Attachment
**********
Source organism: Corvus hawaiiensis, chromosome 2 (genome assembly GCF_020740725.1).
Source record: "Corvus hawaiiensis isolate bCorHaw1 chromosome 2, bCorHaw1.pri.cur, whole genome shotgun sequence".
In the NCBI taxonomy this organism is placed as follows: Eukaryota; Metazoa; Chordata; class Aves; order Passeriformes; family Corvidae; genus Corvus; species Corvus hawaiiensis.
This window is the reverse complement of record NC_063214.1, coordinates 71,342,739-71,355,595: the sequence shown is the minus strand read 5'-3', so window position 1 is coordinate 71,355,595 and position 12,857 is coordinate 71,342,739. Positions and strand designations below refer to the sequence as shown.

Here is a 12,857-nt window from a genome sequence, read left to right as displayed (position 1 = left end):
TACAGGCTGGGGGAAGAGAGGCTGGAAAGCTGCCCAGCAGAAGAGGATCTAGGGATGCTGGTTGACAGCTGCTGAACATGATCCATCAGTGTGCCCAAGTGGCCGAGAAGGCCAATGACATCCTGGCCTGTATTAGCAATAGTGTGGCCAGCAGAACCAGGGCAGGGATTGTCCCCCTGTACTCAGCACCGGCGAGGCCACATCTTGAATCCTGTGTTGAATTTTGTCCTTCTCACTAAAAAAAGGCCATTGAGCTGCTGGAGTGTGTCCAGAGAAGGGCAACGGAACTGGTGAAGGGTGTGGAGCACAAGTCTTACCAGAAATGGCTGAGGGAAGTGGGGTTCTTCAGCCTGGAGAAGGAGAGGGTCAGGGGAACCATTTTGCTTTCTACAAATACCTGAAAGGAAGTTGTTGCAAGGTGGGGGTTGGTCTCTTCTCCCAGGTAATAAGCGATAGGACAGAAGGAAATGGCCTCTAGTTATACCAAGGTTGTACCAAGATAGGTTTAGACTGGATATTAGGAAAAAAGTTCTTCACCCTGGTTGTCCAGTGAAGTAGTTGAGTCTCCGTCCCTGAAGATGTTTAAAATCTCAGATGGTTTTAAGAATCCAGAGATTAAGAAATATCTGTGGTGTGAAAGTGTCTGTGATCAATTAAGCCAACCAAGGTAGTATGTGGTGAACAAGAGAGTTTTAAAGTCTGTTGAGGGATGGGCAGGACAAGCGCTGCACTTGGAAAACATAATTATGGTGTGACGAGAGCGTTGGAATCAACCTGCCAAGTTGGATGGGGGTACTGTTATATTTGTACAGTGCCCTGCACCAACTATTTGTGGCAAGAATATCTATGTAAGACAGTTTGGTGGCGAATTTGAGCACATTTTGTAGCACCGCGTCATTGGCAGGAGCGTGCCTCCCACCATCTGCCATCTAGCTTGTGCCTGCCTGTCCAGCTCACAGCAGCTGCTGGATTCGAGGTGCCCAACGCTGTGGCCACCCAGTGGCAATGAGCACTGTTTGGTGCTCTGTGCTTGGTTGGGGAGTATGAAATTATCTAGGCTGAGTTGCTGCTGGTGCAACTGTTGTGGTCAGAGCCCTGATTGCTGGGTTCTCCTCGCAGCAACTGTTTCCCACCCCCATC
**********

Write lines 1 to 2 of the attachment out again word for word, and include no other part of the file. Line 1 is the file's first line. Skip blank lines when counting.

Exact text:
Source organism: Corvus hawaiiensis, chromosome 2 (genome assembly GCF_020740725.1).
Source record: "Corvus hawaiiensis isolate bCorHaw1 chromosome 2, bCorHaw1.pri.cur, whole genome shotgun sequence".